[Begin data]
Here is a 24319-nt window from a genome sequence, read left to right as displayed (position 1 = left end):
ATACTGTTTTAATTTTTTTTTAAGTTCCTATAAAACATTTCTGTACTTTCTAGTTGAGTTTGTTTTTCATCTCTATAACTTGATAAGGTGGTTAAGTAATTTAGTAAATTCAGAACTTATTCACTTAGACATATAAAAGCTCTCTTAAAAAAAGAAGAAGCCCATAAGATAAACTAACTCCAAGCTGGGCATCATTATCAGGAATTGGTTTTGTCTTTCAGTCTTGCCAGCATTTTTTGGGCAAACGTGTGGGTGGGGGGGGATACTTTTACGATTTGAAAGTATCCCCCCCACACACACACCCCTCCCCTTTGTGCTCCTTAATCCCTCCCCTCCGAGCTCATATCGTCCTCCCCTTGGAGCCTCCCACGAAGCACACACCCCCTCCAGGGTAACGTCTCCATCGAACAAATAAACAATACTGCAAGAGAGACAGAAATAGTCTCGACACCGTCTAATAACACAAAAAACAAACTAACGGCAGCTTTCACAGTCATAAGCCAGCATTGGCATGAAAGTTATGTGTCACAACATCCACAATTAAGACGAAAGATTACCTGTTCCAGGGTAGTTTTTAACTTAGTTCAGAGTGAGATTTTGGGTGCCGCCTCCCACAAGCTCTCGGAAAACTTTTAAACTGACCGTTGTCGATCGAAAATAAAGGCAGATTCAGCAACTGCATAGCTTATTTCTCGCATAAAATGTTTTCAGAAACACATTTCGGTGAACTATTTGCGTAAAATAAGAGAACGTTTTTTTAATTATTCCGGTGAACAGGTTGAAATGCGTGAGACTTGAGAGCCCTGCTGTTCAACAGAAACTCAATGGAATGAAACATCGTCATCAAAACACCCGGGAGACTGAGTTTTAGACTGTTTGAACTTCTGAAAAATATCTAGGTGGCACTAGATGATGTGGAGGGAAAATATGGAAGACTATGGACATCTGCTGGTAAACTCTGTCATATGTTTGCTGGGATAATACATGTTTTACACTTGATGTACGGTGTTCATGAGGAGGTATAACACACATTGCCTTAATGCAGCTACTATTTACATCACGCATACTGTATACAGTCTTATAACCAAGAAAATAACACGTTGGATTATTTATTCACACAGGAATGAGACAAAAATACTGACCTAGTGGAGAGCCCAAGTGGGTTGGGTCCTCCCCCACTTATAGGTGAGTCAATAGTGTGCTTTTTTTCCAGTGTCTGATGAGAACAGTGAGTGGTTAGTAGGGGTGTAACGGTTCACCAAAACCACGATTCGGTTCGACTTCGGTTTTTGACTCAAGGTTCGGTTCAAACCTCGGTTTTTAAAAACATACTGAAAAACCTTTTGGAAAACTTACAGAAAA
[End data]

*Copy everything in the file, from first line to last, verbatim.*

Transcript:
Here is a 24319-nt window from a genome sequence, read left to right as displayed (position 1 = left end):
ATACTGTTTTAATTTTTTTTTAAGTTCCTATAAAACATTTCTGTACTTTCTAGTTGAGTTTGTTTTTCATCTCTATAACTTGATAAGGTGGTTAAGTAATTTAGTAAATTCAGAACTTATTCACTTAGACATATAAAAGCTCTCTTAAAAAAAGAAGAAGCCCATAAGATAAACTAACTCCAAGCTGGGCATCATTATCAGGAATTGGTTTTGTCTTTCAGTCTTGCCAGCATTTTTTGGGCAAACGTGTGGGTGGGGGGGGATACTTTTACGATTTGAAAGTATCCCCCCCACACACACACCCCTCCCCTTTGTGCTCCTTAATCCCTCCCCTCCGAGCTCATATCGTCCTCCCCTTGGAGCCTCCCACGAAGCACACACCCCCTCCAGGGTAACGTCTCCATCGAACAAATAAACAATACTGCAAGAGAGACAGAAATAGTCTCGACACCGTCTAATAACACAAAAAACAAACTAACGGCAGCTTTCACAGTCATAAGCCAGCATTGGCATGAAAGTTATGTGTCACAACATCCACAATTAAGACGAAAGATTACCTGTTCCAGGGTAGTTTTTAACTTAGTTCAGAGTGAGATTTTGGGTGCCGCCTCCCACAAGCTCTCGGAAAACTTTTAAACTGACCGTTGTCGATCGAAAATAAAGGCAGATTCAGCAACTGCATAGCTTATTTCTCGCATAAAATGTTTTCAGAAACACATTTCGGTGAACTATTTGCGTAAAATAAGAGAACGTTTTTTTAATTATTCCGGTGAACAGGTTGAAATGCGTGAGACTTGAGAGCCCTGCTGTTCAACAGAAACTCAATGGAATGAAACATCGTCATCAAAACACCCGGGAGACTGAGTTTTAGACTGTTTGAACTTCTGAAAAATATCTAGGTGGCACTAGATGATGTGGAGGGAAAATATGGAAGACTATGGACATCTGCTGGTAAACTCTGTCATATGTTTGCTGGGATAATACATGTTTTACACTTGATGTACGGTGTTCATGAGGAGGTATAACACACATTGCCTTAATGCAGCTACTATTTACATCACGCATACTGTATACAGTCTTATAACCAAGAAAATAACACGTTGGATTATTTATTCACACAGGAATGAGACAAAAATACTGACCTAGTGGAGAGCCCAAGTGGGTTGGGTCCTCCCCCACTTATAGGTGAGTCAATAGTGTGCTTTTTTTCCAGTGTCTGATGAGAACAGTGAGTGGTTAGTAGGGGTGTAACGGTTCACCAAAACCACGATTCGGTTCGACTTCGGTTTTTGACTCAAGGTTCGGTTCAAACCTCGGTTTTTAAAAACATACTGAAAAACCTTTTGGAAAACTTACAGAAAA